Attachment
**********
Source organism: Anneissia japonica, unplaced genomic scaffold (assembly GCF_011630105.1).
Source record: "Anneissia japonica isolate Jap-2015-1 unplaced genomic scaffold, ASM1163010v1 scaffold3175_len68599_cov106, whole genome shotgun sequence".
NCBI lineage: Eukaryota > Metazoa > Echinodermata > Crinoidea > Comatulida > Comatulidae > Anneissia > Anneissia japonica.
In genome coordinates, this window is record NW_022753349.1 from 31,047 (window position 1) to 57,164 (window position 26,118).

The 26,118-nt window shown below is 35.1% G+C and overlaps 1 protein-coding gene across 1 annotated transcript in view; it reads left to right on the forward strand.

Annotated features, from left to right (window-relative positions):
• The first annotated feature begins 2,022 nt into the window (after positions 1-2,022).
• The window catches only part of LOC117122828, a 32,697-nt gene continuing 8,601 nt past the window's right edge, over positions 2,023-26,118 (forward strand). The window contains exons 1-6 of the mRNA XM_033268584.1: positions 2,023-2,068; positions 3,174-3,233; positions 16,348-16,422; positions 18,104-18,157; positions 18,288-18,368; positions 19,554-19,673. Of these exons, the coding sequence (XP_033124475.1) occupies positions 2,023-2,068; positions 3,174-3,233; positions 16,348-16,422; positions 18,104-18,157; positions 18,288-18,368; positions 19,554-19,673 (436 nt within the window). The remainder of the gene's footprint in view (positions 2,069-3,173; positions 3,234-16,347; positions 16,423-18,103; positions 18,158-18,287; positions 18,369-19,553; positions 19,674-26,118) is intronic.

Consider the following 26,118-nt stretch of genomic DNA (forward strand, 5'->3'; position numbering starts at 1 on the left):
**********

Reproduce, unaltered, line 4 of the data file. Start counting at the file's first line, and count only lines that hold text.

In genome coordinates, this window is record NW_022753349.1 from 31,047 (window position 1) to 57,164 (window position 26,118).